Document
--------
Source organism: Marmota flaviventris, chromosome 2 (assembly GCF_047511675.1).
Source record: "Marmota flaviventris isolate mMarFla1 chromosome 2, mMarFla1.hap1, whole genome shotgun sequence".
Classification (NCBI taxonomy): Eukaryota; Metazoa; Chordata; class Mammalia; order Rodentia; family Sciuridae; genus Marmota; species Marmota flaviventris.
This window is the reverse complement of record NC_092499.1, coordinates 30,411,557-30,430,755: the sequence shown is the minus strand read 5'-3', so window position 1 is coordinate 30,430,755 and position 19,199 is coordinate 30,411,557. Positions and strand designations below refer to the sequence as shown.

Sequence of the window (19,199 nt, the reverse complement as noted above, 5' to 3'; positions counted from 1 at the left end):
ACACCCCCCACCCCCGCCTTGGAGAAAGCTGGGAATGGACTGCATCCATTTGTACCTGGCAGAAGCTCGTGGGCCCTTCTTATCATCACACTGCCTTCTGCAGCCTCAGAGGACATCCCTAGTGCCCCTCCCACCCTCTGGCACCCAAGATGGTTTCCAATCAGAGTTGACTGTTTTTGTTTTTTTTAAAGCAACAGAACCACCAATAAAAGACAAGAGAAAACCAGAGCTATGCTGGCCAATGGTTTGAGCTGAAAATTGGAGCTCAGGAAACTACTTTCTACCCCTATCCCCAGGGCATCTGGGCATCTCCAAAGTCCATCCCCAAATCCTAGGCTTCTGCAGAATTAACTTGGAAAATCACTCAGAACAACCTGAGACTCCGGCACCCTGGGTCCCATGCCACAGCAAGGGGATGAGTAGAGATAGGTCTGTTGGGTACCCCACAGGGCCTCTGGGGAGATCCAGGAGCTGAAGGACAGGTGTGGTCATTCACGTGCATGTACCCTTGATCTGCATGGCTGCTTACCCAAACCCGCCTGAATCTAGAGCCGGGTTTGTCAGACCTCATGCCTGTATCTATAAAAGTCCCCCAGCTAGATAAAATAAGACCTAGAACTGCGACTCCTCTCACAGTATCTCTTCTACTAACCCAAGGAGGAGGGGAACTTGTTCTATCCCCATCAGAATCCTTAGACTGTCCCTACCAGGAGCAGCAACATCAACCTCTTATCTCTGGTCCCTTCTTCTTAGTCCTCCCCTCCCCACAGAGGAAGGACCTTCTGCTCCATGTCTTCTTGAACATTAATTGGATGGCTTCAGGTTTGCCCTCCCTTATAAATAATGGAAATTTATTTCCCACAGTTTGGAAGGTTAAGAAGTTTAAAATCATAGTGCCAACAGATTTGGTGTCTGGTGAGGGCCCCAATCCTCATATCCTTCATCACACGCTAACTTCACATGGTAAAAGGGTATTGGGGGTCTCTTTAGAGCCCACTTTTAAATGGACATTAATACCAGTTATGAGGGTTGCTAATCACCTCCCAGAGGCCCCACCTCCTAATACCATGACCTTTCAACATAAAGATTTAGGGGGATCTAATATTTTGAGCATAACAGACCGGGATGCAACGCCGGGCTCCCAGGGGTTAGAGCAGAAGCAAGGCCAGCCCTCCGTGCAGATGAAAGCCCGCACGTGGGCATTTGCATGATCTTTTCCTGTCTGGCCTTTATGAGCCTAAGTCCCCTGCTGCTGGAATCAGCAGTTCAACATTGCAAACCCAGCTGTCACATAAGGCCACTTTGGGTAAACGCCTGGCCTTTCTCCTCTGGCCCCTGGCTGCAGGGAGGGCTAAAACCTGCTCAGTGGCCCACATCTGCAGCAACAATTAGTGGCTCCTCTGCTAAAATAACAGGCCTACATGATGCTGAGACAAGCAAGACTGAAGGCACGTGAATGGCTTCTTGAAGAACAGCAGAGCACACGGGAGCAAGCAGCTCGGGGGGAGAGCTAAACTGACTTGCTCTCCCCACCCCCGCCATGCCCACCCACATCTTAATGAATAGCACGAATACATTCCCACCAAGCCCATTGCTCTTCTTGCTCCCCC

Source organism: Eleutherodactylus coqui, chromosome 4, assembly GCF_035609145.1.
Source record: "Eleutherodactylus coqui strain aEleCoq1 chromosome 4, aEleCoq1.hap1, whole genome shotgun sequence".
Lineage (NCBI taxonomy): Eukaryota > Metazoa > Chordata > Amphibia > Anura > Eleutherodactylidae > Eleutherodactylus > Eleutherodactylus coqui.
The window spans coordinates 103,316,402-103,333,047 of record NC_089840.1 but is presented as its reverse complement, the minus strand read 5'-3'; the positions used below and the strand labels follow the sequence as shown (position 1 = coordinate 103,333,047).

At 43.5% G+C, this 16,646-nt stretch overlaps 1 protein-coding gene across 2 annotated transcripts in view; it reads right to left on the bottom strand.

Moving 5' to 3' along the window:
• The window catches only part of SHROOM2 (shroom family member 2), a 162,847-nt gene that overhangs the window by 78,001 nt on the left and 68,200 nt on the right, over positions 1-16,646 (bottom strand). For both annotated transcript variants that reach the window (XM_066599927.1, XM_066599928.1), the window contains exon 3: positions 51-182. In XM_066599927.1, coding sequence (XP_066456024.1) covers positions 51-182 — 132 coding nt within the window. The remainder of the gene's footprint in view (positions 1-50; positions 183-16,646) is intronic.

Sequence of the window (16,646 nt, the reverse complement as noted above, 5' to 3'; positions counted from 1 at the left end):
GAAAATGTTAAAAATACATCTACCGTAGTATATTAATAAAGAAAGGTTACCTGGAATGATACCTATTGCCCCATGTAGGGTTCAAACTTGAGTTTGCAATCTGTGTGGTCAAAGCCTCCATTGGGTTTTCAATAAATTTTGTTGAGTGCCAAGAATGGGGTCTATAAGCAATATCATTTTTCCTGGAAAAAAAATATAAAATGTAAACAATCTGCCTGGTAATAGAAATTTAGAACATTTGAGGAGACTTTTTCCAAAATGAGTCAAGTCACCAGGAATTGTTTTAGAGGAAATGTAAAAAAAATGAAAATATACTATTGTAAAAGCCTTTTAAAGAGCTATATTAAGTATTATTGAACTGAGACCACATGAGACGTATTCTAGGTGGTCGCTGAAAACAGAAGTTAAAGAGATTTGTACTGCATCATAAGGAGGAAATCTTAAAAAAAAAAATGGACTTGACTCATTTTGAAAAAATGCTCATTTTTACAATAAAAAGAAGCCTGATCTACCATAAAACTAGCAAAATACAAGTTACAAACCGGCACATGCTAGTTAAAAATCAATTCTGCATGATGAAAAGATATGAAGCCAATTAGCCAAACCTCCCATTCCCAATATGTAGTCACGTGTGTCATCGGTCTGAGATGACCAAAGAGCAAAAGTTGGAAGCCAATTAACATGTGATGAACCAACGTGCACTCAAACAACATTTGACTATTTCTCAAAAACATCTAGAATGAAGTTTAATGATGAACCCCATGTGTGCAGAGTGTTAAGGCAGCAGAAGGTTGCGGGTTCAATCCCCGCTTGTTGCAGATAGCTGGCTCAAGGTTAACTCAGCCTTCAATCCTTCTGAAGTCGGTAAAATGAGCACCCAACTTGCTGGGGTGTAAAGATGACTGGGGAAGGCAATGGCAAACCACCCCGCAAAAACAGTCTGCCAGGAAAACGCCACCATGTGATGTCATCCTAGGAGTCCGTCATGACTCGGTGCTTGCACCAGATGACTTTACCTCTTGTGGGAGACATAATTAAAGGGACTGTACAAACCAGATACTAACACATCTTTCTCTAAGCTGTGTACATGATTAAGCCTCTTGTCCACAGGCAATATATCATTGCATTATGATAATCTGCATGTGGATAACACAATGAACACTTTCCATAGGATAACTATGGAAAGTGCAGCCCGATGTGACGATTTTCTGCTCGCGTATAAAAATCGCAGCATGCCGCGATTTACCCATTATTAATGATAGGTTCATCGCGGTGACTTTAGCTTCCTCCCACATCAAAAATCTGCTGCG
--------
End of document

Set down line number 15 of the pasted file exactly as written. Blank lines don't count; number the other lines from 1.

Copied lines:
GAAAATGTTAAAAATACATCTACCGTAGTATATTAATAAAGAAAGGTTACCTGGAATGATACCTATTGCCCCATGTAGGGTTCAAACTTGAGTTTGCAATCTGTGTGGTCAAAGCCTCCATTGGGTTTTCAATAAATTTTGTTGAGTGCCAAGAATGGGGTCTATAAGCAATATCATTTTTCCTGGAAAAAAAATATAAAATGTAAACAATCTGCCTGGTAATAGAAATTTAGAACATTTGAGGAGACTTTTTCCAAAATGAGTCAAGTCACCAGGAATTGTTTTAGAGGAAATGTAAAAAAAATGAAAATATACTATTGTAAAAGCCTTTTAAAGAGCTATATTAAGTATTATTGAACTGAGACCACATGAGACGTATTCTAGGTGGTCGCTGAAAACAGAAGTTAAAGAGATTTGTACTGCATCATAAGGAGGAAATCTTAAAAAAAAAAATGGACTTGACTCATTTTGAAAAAATGCTCATTTTTACAATAAAAAGAAGCCTGATCTACCATAAAACTAGCAAAATACAAGTTACAAACCGGCACATGCTAGTTAAAAATCAATTCTGCATGATGAAAAGATATGAAGCCAATTAGCCAAACCTCCCATTCCCAATATGTAGTCACGTGTGTCATCGGTCTGAGATGACCAAAGAGCAAAAGTTGGAAGCCAATTAACATGTGATGAACCAACGTGCACTCAAACAACATTTGACTATTTCTCAAAAACATCTAGAATGAAGTTTAATGATGAACCCCATGTGTGCAGAGTGTTAAGGCAGCAGAAGGTTGCGGGTTCAATCCCCGCTTGTTGCAGATAGCTGGCTCAAGGTTAACTCAGCCTTCAATCCTTCTGAAGTCGGTAAAATGAGCACCCAACTTGCTGGGGTGTAAAGATGACTGGGGAAGGCAATGGCAAACCACCCCGCAAAAACAGTCTGCCAGGAAAACGCCACCATGTGATGTCATCCTAGGAGTCCGTCATGACTCGGTGCTTGCACCAGATGACTTTACCTCTTGTGGGAGACATAATTAAAGGGACTGTACAAACCAGATACTAACACATCTTTCTCTAAGCTGTGTACATGATTAAGCCTCTTGTCCACAGGCAATATATCATTGCATTATGATAATCTGCATGTGGATAACACAATGAACACTTTCCATAGGATAACTATGGAAAGTGCAGCCCGATGTGACGATTTTCTGCTCGCGTATAAAAATCGCAGCATGCCGCGATTTACCCATTATTAATGATAGGTTCATCGCGGTGACTTTAGCTTCCTCCCACATCAAAAATCTGCTGCG